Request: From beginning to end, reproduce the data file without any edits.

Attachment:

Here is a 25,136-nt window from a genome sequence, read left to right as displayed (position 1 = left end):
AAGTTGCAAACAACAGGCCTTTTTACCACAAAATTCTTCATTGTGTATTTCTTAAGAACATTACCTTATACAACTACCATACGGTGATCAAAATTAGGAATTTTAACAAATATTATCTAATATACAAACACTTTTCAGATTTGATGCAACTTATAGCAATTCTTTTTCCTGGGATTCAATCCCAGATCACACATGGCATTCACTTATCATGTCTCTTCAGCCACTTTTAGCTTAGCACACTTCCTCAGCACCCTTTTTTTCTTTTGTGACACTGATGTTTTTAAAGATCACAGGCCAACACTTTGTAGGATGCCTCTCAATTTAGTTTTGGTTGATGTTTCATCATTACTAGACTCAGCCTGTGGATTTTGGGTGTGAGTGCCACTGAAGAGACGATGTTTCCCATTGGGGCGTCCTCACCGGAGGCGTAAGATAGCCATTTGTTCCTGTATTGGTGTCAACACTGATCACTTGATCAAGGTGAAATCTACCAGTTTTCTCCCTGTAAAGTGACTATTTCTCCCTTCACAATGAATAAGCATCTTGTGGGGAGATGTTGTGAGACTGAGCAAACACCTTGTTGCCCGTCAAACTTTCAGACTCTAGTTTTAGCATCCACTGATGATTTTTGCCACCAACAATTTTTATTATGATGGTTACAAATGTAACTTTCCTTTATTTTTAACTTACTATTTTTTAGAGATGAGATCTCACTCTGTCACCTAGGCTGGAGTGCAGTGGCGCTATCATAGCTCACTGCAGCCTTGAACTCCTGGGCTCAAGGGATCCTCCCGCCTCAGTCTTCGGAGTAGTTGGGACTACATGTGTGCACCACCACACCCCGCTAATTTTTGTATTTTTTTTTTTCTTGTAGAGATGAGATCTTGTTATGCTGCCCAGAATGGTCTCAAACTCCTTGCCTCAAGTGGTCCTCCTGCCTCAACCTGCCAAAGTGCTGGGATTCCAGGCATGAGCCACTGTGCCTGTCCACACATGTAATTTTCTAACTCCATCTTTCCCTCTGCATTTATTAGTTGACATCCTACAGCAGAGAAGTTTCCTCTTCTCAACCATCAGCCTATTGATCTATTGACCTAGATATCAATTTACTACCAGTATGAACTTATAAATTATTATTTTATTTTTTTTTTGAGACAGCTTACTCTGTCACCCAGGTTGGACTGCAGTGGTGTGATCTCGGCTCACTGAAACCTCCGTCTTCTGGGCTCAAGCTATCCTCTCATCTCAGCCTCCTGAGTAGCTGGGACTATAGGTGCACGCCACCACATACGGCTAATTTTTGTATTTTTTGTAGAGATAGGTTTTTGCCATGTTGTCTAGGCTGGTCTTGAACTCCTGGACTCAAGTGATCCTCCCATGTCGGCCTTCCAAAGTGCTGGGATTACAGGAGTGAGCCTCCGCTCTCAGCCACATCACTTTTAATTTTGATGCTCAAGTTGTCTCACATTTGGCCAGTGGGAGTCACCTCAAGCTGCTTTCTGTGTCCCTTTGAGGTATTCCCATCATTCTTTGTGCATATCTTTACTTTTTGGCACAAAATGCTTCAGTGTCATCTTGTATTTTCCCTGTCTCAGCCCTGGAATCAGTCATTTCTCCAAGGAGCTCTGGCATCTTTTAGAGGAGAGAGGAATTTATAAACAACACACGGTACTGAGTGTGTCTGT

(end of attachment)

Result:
Here is a 25,136-nt window from a genome sequence, read left to right as displayed (position 1 = left end):
AAGTTGCAAACAACAGGCCTTTTTACCACAAAATTCTTCATTGTGTATTTCTTAAGAACATTACCTTATACAACTACCATACGGTGATCAAAATTAGGAATTTTAACAAATATTATCTAATATACAAACACTTTTCAGATTTGATGCAACTTATAGCAATTCTTTTTCCTGGGATTCAATCCCAGATCACACATGGCATTCACTTATCATGTCTCTTCAGCCACTTTTAGCTTAGCACACTTCCTCAGCACCCTTTTTTTCTTTTGTGACACTGATGTTTTTAAAGATCACAGGCCAACACTTTGTAGGATGCCTCTCAATTTAGTTTTGGTTGATGTTTCATCATTACTAGACTCAGCCTGTGGATTTTGGGTGTGAGTGCCACTGAAGAGACGATGTTTCCCATTGGGGCGTCCTCACCGGAGGCGTAAGATAGCCATTTGTTCCTGTATTGGTGTCAACACTGATCACTTGATCAAGGTGAAATCTACCAGTTTTCTCCCTGTAAAGTGACTATTTCTCCCTTCACAATGAATAAGCATCTTGTGGGGAGATGTTGTGAGACTGAGCAAACACCTTGTTGCCCGTCAAACTTTCAGACTCTAGTTTTAGCATCCACTGATGATTTTTGCCACCAACAATTTTTATTATGATGGTTACAAATGTAACTTTCCTTTATTTTTAACTTACTATTTTTTAGAGATGAGATCTCACTCTGTCACCTAGGCTGGAGTGCAGTGGCGCTATCATAGCTCACTGCAGCCTTGAACTCCTGGGCTCAAGGGATCCTCCCGCCTCAGTCTTCGGAGTAGTTGGGACTACATGTGTGCACCACCACACCCCGCTAATTTTTGTATTTTTTTTTTTCTTGTAGAGATGAGATCTTGTTATGCTGCCCAGAATGGTCTCAAACTCCTTGCCTCAAGTGGTCCTCCTGCCTCAACCTGCCAAAGTGCTGGGATTCCAGGCATGAGCCACTGTGCCTGTCCACACATGTAATTTTCTAACTCCATCTTTCCCTCTGCATTTATTAGTTGACATCCTACAGCAGAGAAGTTTCCTCTTCTCAACCATCAGCCTATTGATCTATTGACCTAGATATCAATTTACTACCAGTATGAACTTATAAATTATTATTTTATTTTTTTTTTGAGACAGCTTACTCTGTCACCCAGGTTGGACTGCAGTGGTGTGATCTCGGCTCACTGAAACCTCCGTCTTCTGGGCTCAAGCTATCCTCTCATCTCAGCCTCCTGAGTAGCTGGGACTATAGGTGCACGCCACCACATACGGCTAATTTTTGTATTTTTTGTAGAGATAGGTTTTTGCCATGTTGTCTAGGCTGGTCTTGAACTCCTGGACTCAAGTGATCCTCCCATGTCGGCCTTCCAAAGTGCTGGGATTACAGGAGTGAGCCTCCGCTCTCAGCCACATCACTTTTAATTTTGATGCTCAAGTTGTCTCACATTTGGCCAGTGGGAGTCACCTCAAGCTGCTTTCTGTGTCCCTTTGAGGTATTCCCATCATTCTTTGTGCATATCTTTACTTTTTGGCACAAAATGCTTCAGTGTCATCTTGTATTTTCCCTGTCTCAGCCCTGGAATCAGTCATTTCTCCAAGGAGCTCTGGCATCTTTTAGAGGAGAGAGGAATTTATAAACAACACACGGTACTGAGTGTGTCTGT